There’s nothing like eggnog on a cold, wintery day to warm you up. It’s synonymous with the holidays, and the warmth and cheer created in the house, away from the frosty days.
Eggnog – the alcoholic version or not – is definitely a crowd pleaser, which is definitely helpful when you consider how short a time it actually keeps for.
Because eggnog is made up of milk, sugar, cream, whipped egg whites (see also Freezing Egg Whites) and egg yolks, you might think that this is a difficult drink to freeze, as dairy can be unpredictable when it comes to freezing it.
The good news is that you can freeze eggnog, but you have to do so carefully. Storing it wrong in either the fridge or the freezer will lead to lumpy eggnog which is somewhat watery, and it could even be unsafe to drink.
But how long does eggnog actually last?
The Shelf Life Of Eggnog
When it comes to the shelf life of eggnog, homemade eggnog is notoriously difficult to keep, as it only lasts about a day, even in the fridge.
Pasteurized store-bought eggnog will last up to a week in the fridge, which is better, but what if you won’t drink it that quickly?
Maybe it’s only you who likes the stuff, which makes consuming the lot within a week difficult.
If you freeze the stuff, it can keep anywhere from 4 to 6 months, depending on the recipe, how fresh it is, and if it’s been exposed to light, heat, or moisture.
For best results, consume it within a month of freezing, as it will still be at its best.
How Do You Freeze Eggnog?
How To Freeze Homemade Eggnog
In order to freeze homemade eggnog, you first need to wait until it’s completely cool.
Get an airtight plastic container, and decant the eggnog into it, leaving enough room at the top for it to expand. This also applies to store-bought eggnog that you’ve already opened.
Close the lid tightly, label, and store flat in the freezer.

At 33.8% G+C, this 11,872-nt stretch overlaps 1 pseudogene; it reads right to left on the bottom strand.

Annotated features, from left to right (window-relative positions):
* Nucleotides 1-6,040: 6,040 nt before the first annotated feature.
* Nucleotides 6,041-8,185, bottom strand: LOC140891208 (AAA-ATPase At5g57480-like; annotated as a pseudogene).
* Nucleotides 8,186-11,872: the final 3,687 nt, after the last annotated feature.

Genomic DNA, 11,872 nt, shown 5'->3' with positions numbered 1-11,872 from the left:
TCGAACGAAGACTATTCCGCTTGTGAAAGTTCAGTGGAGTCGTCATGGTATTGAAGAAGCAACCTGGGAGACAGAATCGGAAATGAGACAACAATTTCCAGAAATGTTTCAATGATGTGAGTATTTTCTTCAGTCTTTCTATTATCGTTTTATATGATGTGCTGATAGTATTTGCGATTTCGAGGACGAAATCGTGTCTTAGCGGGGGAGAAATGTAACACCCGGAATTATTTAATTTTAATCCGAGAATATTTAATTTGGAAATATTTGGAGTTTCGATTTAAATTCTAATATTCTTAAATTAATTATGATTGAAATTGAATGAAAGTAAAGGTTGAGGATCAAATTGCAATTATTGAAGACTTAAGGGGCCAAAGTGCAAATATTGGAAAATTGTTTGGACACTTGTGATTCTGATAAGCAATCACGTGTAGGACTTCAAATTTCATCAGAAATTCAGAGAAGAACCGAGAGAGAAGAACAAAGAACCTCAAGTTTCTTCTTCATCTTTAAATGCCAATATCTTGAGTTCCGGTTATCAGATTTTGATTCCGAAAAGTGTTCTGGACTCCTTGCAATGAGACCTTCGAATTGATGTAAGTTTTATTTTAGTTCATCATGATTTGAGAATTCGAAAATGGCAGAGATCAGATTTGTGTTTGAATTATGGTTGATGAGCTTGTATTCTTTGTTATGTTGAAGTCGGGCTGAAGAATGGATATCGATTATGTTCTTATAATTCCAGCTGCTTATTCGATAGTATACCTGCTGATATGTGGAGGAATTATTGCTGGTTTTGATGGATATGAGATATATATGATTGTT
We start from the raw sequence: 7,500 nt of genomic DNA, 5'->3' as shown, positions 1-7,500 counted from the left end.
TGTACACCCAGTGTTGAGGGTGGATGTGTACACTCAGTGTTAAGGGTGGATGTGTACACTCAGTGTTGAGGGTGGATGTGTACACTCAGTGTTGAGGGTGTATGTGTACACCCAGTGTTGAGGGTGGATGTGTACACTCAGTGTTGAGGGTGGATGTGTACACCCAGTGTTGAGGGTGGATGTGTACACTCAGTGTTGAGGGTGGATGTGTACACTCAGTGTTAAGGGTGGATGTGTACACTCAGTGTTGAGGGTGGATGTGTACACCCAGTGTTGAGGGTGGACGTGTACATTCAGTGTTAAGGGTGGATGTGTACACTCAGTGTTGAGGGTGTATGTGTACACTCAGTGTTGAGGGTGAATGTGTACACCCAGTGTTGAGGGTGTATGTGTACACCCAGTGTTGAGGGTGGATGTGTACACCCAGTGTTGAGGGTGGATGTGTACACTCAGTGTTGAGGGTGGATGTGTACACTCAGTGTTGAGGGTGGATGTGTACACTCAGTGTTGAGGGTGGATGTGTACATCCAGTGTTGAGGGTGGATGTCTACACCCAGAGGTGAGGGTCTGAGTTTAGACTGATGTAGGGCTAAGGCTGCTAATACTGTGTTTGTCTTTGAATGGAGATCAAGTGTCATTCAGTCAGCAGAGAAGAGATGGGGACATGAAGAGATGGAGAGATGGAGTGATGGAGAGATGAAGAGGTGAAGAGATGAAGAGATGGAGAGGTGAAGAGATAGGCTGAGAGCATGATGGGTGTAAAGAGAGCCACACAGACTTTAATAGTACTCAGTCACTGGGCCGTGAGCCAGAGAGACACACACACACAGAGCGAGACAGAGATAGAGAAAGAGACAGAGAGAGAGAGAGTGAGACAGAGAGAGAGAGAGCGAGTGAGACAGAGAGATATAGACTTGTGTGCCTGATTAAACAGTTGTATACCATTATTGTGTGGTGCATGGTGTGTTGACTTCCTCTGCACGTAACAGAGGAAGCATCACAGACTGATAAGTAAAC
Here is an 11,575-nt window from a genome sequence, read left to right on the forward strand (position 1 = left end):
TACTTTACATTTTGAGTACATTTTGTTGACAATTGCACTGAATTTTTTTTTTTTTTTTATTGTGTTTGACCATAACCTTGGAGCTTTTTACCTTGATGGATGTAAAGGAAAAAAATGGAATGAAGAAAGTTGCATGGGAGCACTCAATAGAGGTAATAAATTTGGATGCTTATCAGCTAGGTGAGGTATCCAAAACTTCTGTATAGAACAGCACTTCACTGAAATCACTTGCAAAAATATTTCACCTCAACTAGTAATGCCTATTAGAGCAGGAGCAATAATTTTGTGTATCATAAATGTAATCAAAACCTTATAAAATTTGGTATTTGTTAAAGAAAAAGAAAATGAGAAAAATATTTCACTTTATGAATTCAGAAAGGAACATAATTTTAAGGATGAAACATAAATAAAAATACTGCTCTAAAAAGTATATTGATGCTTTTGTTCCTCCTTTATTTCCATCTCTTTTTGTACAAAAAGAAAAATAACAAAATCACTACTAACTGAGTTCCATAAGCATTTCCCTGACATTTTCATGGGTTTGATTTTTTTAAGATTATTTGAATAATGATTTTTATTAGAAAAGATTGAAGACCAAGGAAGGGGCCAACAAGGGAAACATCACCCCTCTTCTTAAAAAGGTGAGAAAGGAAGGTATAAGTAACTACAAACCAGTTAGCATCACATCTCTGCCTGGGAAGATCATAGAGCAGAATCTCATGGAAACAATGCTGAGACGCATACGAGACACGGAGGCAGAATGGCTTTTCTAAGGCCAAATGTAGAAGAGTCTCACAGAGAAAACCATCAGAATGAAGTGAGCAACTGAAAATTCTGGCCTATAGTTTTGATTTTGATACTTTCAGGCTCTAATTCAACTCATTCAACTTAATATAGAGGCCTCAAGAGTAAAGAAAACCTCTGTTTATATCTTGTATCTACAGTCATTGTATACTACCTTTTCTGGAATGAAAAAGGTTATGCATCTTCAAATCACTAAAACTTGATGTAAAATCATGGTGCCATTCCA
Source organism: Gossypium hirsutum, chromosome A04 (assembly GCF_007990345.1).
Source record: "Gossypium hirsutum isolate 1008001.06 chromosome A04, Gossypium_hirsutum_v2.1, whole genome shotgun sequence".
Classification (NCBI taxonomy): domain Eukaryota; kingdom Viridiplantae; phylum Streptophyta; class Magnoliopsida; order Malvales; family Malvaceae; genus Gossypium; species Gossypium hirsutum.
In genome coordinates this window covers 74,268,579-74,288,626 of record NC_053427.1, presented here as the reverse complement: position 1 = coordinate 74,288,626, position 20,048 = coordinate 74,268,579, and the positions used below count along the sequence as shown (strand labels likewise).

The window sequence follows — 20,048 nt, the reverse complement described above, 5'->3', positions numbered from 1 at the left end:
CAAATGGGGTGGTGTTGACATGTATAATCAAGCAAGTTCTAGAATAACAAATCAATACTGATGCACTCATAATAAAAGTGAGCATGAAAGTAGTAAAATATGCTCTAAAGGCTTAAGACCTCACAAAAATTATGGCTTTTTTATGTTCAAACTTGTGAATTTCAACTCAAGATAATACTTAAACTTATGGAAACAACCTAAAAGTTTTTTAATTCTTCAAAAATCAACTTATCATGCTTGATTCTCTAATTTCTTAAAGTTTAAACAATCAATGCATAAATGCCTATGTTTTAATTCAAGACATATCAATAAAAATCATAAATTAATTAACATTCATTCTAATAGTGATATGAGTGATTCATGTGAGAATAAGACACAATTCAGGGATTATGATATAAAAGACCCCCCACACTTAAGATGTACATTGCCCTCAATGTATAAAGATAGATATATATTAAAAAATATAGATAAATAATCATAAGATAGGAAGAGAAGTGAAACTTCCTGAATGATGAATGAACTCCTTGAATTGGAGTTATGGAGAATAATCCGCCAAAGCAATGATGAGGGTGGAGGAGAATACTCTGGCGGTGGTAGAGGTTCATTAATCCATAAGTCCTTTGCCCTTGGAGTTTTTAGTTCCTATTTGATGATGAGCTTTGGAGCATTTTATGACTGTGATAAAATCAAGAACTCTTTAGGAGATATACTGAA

How To Freeze Store-Bought Eggnog
To freeze unopened store-bought eggnog, put the carton straight into the freezer, keeping it upright to avoid any mess.
Once it has frozen, seal the carton into a heavy-duty freezer bag, and return it to the freezer.
How Do You Defrost And Then Reheat Eggnog?
Thawing frozen eggnog is easy. Transfer it straight into the fridge, and let it defrost overnight.
While it might be tempting to leave it out on the counter in order to thaw quicker, room temperature will make the ingredients start to break down, rendering the drink lumpy, watery, and downright disappointing.
It also makes the eggnog unsafe to drink if left out for too long, so let’s not do that.
Once it has completely thawed (not before, otherwise you risk the consistency of the eggnog altering irreversibly), you can reheat it.
You will notice that some separation will occur once it has defrosted, but stir this back in before reheating, and it should be fine.
If it still doesn’t look right, you can put it into a blender to make it creamy and frothy again.
You can enjoy eggnog either cold or hot. If you prefer it hot, you can either reheat it on the hob over a medium heat, or microwave it for a few minutes.
If you do choose the microwave, keep an eye on it, as it can easily get too hot, too quickly and curdle.
Never attempt to refreeze thawed eggnog, as the quality will suffer, and more likely than not, it will go bad when you thaw it. Cut your losses and make some more.
Eggnog is the perfect winter drink, regardless of whether you make it with alcohol (see also Can you Freeze Beer?) or not. Being able to freeze it saves a lot of fuss, as in its natural state it can go off quickly.
Because it’s traditionally drunk during winter, you may be hard-pressed to find it at other times of the year.
With this in mind, as well as the short shelf life, it can be difficult to find reasons to make your own when you have a craving. Freezing it solves all of these problems, so long as you do it correctly.